EMAS Rainwater Harvesting Systems
The use of EMAS-style rainwater harvesting systems in Bolivia is very limited at this point. Despite these systems being promoted in Bolivia through EMAS trainings over the past several years, the only known area where a significant number of households have implemented these systems is in Cachilaya, the small community one kilometre from where EMAS’s training centre is located.
In Cachilaya, construction of EMAS Household Rainwater Harvesting systems is starting to catch on after several years of promotion, including training of several local residents in system construction. There are currently an estimated 25-30 families in Cachilaya with EMAS household RWHS that they have financed on their own. Additionally, a project being developed by the local municipality (completely independently of EMAS) would subsidize (either partially or fully) the construction of household RWHS.
In Gutierrez, an EMAS-trained technician built a demonstration site for EMAS technologies at his home in 2010, including RWHS, with EMAS paying for the cost of the materials. To this point, the EMAS RWHS has yet to be replicated by others in the area. It is evident that significant support, at a minimum in the form of promotion of the household RWHS technology, is needed in this area for others to consider uptake of the technology.
Financing of EMAS Water Supply Systems
In the studied areas, various subsidy levels were reported, from no subsidies, to partial subsidies that covered some material costs, and in other cases covered all labour costs. In the Rural town of Reyes, of 26 households surveyed, no households reported to have received subsidies for their well and pump systems. In Somopai and Izozog, household well and pump systems have often been partly subsidized by development projects.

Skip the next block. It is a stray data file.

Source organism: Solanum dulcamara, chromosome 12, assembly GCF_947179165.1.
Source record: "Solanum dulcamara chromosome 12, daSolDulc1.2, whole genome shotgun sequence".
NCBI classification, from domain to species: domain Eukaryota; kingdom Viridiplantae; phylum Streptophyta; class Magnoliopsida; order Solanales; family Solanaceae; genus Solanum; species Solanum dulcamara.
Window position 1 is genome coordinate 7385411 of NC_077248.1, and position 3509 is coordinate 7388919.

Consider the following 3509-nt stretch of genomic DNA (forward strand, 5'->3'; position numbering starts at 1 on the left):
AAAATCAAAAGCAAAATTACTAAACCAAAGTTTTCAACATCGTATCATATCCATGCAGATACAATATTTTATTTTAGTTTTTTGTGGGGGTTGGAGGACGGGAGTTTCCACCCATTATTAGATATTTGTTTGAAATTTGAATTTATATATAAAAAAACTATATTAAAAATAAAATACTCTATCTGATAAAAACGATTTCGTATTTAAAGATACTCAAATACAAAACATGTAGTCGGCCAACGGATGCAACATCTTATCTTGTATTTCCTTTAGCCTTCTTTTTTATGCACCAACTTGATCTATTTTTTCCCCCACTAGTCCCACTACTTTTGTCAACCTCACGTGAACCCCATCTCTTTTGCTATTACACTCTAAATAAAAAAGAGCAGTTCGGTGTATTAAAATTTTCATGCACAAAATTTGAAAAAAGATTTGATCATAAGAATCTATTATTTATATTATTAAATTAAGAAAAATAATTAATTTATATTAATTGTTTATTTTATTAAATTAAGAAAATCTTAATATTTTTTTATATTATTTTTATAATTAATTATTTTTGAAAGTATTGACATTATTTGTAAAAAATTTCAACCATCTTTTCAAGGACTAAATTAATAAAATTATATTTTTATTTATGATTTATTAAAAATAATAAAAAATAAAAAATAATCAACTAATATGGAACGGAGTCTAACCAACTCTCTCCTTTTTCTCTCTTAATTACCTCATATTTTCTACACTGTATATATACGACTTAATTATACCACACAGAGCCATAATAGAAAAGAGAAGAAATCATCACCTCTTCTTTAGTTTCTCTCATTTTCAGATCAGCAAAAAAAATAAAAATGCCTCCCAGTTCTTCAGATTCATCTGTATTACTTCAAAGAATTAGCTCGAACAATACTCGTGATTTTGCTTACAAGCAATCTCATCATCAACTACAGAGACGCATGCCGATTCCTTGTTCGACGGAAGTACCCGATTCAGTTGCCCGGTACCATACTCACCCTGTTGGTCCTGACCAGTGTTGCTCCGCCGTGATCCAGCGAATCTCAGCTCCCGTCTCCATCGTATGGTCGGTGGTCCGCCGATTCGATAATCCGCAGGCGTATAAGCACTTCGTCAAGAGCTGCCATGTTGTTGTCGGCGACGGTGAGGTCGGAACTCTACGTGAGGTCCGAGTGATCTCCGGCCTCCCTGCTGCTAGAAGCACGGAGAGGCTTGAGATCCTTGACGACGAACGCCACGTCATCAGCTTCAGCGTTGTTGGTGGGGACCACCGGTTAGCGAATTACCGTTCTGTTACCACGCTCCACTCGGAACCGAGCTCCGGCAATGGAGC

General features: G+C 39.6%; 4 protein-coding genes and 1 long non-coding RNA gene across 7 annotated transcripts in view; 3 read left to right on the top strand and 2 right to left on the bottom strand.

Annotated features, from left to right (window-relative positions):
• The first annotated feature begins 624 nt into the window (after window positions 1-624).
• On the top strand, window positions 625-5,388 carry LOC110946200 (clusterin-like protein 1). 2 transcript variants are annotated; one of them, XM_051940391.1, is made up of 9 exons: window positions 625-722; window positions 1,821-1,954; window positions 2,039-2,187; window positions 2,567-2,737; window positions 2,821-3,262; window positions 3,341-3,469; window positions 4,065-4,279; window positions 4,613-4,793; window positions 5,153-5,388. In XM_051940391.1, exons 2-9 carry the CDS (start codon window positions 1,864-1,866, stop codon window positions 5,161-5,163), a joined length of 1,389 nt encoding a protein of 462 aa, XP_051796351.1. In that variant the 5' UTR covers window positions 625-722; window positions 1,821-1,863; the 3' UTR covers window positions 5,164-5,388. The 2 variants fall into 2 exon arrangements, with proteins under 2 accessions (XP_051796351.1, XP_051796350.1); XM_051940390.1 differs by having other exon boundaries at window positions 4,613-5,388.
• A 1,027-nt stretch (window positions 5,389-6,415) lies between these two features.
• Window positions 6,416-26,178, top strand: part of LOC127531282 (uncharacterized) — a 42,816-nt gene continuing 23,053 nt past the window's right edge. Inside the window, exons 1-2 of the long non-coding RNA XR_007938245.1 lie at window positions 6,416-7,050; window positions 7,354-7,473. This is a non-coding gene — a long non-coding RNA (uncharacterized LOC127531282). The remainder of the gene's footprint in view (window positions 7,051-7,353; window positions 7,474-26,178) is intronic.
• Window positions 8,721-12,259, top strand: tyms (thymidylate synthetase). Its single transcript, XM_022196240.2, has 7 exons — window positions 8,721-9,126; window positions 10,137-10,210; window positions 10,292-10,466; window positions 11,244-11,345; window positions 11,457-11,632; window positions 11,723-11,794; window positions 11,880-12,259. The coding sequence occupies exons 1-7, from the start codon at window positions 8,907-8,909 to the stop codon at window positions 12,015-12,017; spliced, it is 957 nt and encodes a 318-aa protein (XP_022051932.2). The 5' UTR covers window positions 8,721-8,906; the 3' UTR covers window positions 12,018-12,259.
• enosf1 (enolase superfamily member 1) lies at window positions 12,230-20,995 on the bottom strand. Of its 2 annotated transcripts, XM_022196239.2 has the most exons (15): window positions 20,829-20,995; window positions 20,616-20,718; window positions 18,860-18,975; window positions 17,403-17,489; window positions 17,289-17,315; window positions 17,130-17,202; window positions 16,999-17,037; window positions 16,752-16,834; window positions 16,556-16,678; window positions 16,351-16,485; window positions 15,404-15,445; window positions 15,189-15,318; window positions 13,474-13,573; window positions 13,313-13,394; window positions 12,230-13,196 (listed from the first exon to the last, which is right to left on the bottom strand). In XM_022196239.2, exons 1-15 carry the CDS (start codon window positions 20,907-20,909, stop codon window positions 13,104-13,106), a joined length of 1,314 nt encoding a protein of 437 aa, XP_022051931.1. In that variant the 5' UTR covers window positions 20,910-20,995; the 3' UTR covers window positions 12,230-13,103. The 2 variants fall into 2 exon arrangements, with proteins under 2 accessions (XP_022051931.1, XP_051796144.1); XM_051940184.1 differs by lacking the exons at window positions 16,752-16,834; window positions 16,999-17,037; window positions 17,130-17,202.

In the area around Lake Titicaca in La Paz, near the EMAS training centre, many of the manually-drilled wells fitted with EMAS Pumps have been partially subsidized by EMAS, with labour being provided by EMAS training participants, and households being responsible for all material costs and feeding the drilling team. In Cachilaya, 6 out of 8 households with RWHS reported not receiving any subsidies, with one household receiving subsidies for materials, and another being financed by the government (for teaching housing).
Throughout the study area, a total of six families (7%) reported having received a loan for purchase of their household water supply system. Given the willingness of families in the research areas to invest in household water supply systems, possibilities for linking microfinance loans to household water supply should be explored.
EMAS technologies are being supported by various organisations in Bolivia and other parts of Latin America. They are also used in parts of Asia (e.g. Sri Lanka) and Africa, on a much smaller scale
Related to the presented research: Michael F. MacCarthy, email@example.com
Related to EMAS technologies: Wolfgang EloyBuchner, EMAS firstname.lastname@example.org
EMAS training videos are available on-line at: vimeo.com/channel/emas
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This material is based upon work supported by the National Science Foundation under the “Sustainable Water Management Research Experience in Bolivia: Influence of a Dynamic World on Technological and Societal Solutions” program (Grant No. OISE-0966410). Any opinions, findings, and conclusions or recommendations expressed in this material are those of the authors and do not necessarily reflect the views of the National Science Foundation.